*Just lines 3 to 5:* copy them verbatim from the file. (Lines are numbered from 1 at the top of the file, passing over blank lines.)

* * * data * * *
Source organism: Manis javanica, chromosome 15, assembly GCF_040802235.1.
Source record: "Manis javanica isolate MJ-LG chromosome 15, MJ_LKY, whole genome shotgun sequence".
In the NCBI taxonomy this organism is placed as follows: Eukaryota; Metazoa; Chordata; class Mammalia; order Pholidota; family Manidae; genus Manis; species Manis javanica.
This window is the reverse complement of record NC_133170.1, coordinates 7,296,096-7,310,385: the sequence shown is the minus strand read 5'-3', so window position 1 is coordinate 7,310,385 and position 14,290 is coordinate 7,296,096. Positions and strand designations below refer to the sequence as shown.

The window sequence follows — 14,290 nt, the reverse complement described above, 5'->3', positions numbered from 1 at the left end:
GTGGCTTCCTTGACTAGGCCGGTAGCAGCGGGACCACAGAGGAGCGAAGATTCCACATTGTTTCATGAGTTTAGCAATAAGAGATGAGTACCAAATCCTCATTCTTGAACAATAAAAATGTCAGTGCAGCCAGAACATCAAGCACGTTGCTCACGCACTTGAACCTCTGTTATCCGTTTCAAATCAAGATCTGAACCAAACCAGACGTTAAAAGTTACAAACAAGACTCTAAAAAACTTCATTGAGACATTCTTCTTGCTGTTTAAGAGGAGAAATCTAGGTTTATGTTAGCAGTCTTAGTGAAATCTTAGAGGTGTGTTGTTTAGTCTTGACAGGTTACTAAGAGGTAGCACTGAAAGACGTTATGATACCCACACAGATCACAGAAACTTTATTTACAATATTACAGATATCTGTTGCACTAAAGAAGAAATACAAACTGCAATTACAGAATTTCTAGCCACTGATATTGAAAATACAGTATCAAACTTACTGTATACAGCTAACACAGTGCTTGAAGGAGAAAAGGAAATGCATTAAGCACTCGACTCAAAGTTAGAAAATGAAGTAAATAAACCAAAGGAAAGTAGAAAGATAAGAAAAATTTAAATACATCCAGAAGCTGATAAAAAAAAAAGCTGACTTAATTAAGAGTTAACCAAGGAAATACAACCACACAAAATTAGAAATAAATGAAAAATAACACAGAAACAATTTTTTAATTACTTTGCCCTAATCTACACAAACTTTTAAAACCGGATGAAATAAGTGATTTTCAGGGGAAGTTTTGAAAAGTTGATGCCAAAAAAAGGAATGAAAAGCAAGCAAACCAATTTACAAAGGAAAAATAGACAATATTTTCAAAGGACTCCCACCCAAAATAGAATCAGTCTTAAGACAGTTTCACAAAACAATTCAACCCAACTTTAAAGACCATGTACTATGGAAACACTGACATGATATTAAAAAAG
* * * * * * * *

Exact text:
In the NCBI taxonomy this organism is placed as follows: Eukaryota; Metazoa; Chordata; class Mammalia; order Pholidota; family Manidae; genus Manis; species Manis javanica.
This window is the reverse complement of record NC_133170.1, coordinates 7,296,096-7,310,385: the sequence shown is the minus strand read 5'-3', so window position 1 is coordinate 7,310,385 and position 14,290 is coordinate 7,296,096. Positions and strand designations below refer to the sequence as shown.

The window sequence follows — 14,290 nt, the reverse complement described above, 5'->3', positions numbered from 1 at the left end: